The only people this is going to be good for is the contract lawyers. By the time it's gone through their mill, any monetary efficiency savings have disappeared and it's incorporated a 3-6month (at least) delay into the work starting. As a result nothing gets done.

  10. Who is Bernard Gray?

    His wiki bio does not identify any great successes.

    His last job was running a business with less than 300 employees and a turnover of less than £70M. And this qualifies him to lead a business which is orders of magnitude larger and upon which the nation depends for the capability to defend itself?

    I know Sir Humphrey is a fan of political appointees who are Captains of industry.

    But I have to make the point, it seems he is more an Army Captain than a Naval one!

  11. Anonymous @2152 - I'd love to know how you 'know' I am a fan of political appointees - I'd like to think that I've given no such indication of that nature at all!

    1. Your blog on 19 Feb actually: " It is not unrealistic then to assume that CDM is on this package, which was designed to try and tempt a captain of industry into the organisation.

      While some may be outraged at this, personally this author sees it as vindication of the argument that if you want to bring talent into reform defence, you have to be prepared to pay market rates. Let’s be really clear here –you can try to tempt captains of industry to join the department, but how many really successful captains of industry are going to leave well-paid jobs, which come with stock options, sane travel budgets permitting travel without seeking CDS approval or flying in the back of a sub Easy jet style flight, and which pay far more money than the MOD can provide? The answer is very few – particularly not for the likely £100K per year salary (EDIT - further research has shown he is on around £200K per year plus bonus reportedly) that would have been on offer. Humphrey has many friends in the private sector in a range of jobs, many of whom would love to come across to the public sector and help reform it, but who make clear that they cannot afford the permanent loss of income that such a move would have on their lifestyle."

      Perhaps you have reconsidered when it is laid before you that his last job was with 300 people and a turnover of £70M.

      I find it hard to comprehend that this has not been seized on by Mr Murphy, but alas, he was of course a Labour SPAD when they were busy effing everything up in 97/8 with their attempt at a Strategic review.

      He has done square root of worth mentioning and has a reputation amongst people with day to day dealings.

  12. Sir Humphrey - I thought I would drop you a line that Mr Gray has actually concealed some key risks to his Material Strategy to the Defence Board to make sure it gets through. A good example is the international dimension to DE&S business as there is no guarantee countries such as the US will deal with a GOCO.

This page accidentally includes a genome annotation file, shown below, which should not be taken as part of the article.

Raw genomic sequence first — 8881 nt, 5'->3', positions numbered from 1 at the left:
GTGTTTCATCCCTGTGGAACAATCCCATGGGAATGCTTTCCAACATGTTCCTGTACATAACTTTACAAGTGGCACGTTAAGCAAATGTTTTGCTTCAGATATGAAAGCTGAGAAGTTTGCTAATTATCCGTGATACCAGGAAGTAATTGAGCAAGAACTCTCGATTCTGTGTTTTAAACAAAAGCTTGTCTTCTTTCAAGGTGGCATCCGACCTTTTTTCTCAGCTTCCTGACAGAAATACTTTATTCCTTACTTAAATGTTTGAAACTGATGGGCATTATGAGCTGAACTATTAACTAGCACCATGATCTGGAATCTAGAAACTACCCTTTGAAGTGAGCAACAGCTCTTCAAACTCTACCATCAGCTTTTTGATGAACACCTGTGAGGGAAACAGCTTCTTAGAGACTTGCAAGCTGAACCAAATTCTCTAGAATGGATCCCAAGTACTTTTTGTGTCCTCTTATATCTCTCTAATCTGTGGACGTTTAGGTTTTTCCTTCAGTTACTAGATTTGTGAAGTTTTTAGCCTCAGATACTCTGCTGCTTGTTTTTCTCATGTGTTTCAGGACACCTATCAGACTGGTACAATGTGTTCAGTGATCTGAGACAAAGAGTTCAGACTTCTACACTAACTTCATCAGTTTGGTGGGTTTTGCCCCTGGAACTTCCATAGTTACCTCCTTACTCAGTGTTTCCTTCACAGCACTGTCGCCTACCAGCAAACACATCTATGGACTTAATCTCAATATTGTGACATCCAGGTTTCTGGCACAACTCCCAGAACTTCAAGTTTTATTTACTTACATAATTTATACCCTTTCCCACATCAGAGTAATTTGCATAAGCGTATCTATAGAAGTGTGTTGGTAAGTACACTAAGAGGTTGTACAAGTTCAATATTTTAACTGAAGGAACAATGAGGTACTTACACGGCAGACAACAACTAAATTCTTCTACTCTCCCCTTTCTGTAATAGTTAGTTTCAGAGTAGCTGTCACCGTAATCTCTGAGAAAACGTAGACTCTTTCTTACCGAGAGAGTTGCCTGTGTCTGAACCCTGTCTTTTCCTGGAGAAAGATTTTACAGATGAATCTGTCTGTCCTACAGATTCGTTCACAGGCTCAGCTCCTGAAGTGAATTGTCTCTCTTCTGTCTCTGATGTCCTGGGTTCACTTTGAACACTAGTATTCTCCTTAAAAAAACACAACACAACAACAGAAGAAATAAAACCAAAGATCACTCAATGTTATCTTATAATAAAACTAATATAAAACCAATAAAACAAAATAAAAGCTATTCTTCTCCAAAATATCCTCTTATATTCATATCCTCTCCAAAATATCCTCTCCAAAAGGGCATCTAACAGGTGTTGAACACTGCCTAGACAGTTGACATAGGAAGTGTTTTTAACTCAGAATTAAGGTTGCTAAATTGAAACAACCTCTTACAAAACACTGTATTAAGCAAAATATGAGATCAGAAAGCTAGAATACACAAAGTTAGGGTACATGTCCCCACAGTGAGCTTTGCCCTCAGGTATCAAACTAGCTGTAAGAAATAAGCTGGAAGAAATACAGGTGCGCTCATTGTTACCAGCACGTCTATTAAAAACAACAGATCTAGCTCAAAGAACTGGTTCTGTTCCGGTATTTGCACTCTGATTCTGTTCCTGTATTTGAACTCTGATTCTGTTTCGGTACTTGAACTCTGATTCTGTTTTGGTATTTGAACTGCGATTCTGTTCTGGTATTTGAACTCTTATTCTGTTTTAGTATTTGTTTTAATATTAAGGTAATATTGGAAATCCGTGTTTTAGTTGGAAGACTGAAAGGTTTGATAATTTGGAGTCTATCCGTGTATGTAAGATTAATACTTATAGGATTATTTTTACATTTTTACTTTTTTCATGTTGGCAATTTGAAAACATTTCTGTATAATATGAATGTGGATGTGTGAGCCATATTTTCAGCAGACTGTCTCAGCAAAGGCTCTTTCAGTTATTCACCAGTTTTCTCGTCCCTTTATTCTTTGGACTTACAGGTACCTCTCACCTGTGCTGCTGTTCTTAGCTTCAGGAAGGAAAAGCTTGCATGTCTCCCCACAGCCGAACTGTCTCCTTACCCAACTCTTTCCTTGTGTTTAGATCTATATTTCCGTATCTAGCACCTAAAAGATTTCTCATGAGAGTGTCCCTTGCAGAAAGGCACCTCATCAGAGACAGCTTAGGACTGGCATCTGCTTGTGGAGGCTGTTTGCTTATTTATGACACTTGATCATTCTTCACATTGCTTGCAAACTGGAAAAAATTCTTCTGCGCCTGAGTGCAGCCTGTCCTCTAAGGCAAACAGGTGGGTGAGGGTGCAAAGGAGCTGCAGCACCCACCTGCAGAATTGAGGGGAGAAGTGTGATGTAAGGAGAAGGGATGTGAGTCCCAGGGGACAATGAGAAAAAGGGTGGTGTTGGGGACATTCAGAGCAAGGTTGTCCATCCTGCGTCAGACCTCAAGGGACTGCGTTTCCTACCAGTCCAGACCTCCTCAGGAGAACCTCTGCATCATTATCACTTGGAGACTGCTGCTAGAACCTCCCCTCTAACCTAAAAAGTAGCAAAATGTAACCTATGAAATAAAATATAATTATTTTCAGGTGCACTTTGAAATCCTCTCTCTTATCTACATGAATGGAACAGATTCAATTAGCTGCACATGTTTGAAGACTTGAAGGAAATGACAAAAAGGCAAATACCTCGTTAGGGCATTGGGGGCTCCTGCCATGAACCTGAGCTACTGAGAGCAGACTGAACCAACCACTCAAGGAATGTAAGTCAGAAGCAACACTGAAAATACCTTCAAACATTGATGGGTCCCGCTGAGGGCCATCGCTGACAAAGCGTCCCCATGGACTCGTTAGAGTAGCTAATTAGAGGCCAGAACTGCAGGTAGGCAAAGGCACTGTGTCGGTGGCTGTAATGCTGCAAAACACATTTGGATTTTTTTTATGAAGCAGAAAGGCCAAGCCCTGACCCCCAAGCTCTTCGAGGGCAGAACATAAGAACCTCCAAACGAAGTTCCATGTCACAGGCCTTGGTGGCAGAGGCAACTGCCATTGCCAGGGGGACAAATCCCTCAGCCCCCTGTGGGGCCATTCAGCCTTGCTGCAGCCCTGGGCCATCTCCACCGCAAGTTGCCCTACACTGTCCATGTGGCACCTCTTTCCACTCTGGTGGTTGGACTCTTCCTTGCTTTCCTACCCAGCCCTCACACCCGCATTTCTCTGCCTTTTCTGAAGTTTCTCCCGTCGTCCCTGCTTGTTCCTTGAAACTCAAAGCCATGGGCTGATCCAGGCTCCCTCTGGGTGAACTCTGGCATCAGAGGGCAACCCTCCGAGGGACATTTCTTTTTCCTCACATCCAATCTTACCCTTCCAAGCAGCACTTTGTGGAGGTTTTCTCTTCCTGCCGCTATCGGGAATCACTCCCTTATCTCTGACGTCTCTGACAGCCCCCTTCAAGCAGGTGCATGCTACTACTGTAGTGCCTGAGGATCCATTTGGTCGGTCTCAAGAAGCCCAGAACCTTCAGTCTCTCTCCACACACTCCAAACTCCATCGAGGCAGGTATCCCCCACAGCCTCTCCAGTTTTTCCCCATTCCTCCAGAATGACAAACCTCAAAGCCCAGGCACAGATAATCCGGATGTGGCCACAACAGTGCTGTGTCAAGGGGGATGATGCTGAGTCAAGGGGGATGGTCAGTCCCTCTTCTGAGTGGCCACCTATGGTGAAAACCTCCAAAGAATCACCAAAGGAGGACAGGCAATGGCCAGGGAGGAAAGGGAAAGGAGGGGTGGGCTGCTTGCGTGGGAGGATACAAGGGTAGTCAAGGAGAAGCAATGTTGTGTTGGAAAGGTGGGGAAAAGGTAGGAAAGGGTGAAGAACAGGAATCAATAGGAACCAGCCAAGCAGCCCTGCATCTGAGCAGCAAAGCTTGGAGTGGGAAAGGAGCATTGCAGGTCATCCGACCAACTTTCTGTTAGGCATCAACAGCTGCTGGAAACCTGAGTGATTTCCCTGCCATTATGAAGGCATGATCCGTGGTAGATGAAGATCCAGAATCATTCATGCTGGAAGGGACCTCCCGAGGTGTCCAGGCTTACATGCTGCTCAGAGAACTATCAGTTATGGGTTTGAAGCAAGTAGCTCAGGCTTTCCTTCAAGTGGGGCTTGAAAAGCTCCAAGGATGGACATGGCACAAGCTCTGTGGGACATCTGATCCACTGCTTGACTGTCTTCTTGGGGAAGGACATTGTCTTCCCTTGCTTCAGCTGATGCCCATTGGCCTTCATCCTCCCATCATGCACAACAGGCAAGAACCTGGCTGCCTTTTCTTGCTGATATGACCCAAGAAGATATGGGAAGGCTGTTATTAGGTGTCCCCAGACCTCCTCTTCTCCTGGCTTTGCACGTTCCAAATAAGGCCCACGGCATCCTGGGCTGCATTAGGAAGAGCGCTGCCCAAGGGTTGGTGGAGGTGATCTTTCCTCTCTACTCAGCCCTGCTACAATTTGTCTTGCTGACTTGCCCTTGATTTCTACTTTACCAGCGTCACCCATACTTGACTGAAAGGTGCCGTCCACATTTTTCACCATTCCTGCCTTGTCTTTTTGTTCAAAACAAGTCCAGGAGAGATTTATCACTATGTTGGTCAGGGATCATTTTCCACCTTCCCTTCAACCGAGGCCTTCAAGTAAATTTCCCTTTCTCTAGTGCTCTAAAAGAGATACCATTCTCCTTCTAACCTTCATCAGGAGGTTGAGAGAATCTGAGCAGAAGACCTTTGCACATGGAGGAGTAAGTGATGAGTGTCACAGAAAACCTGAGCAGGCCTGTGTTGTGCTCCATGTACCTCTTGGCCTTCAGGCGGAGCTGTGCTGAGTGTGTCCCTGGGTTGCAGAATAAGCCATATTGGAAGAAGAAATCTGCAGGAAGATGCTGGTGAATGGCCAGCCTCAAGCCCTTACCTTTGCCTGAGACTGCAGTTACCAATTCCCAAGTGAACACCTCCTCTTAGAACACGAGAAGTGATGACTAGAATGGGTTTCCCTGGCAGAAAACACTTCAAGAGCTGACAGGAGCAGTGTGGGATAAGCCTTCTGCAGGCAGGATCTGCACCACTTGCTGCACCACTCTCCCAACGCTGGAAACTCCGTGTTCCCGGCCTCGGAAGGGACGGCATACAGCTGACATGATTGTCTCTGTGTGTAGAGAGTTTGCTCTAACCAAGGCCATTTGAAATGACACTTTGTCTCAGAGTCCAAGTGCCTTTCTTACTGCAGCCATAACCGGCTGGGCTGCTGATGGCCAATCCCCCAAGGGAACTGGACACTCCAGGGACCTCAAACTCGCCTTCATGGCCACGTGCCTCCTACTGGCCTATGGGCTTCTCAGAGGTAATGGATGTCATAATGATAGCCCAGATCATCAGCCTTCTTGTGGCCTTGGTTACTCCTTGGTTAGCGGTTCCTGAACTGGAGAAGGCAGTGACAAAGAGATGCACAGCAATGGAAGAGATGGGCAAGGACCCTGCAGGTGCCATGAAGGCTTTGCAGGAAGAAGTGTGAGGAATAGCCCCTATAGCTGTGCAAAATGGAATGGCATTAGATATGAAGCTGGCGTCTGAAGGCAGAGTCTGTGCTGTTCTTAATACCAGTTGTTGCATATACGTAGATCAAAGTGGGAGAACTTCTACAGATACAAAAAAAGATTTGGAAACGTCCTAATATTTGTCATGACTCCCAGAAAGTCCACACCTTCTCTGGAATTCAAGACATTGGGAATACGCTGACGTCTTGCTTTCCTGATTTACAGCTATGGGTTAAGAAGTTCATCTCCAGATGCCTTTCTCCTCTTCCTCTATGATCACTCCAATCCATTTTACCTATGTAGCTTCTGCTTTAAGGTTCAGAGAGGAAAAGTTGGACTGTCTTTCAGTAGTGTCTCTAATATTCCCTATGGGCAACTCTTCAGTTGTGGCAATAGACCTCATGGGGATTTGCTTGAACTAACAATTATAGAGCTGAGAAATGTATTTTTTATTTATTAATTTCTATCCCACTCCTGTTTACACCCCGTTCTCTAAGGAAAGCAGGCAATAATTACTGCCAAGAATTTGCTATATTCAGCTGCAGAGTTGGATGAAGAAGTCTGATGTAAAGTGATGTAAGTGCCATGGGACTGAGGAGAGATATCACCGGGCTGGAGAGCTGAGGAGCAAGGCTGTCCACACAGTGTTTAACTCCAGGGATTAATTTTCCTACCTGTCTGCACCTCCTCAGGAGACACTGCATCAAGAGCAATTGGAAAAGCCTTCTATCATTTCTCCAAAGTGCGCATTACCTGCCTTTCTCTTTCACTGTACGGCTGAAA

To put some icing on the cake, having just got rid of a load of people on VERS, Gray is now about to recruit 600, probably from industry. A very expensive bill for the taxpayer methinks...

    1. I bet he won't get many takers!

  13. Just to add a late entry to this discussion, see the paper from RUSI:

  14. And another very late entry. I have just been told by a senior MOD acquaintance that Bernard Gray has now applied for the post of Permanent Under Secretary at MOD to replace Ursula Brennan. Perhaps he will then seek to privatise the whole organisation in accordance with his ideological preferences.

  15. Late entry, one has to question the judgement of anyone who requires the use super injuctions

  16. Why is Abbey Wood recruiting engineers when there is likely privatisation.

  17. too many well educated uninspiring leaders and not enough effective managers that understand the requirements with procurement and SUPPORT of military equipment in order to drive value for defence/money......


    Civil servant/reservist

  18. I am awaiting for the releasing of Anastasia Steele.
    Anastasia Steele

  19. I've been involved with GoCo in a far far smaller department. It took nearly 5 years to settle down. can you imagine how long it will take for the Tsunami to die down with DE&S becoming a GoCo. Whoever thinks it will only take 3 years is in cloud cuckoo land! I wish all those remaining in DE&S all the best. I got out under EVRS Dec 12 the best thing I ever did!

  20. It is a well known fact that everyone is getting fed up with the constant organisational and procedural changes that have emanated from on high. This ultimately results in demoralisation of those on the shop floor. It is about time those on high properly listened to those on the shop floor! I once had a Line Manager who always presented himself as being someone who was willing to take on new ideas etc - his door was always open. Yes, physically his office door was open but his listening mode was always off unless it was what he wanted to hear. So I don't rate the Town Hall sessions dreamt up by those on high!

  21. I retired early last year and my last place of work was Abbey wood.
    Reading this article made me go cold.
    I fear that letting "Industry" control procurement is going to sever that vital link between the supplier and the "soldier on the ground".
    There are countless" justifications" for the change but none will make up for the fact that we prided ourselves on knowing our subject and our users and if that bond is thrown away or broken the whole reason for procuring and supporting is a waste of time.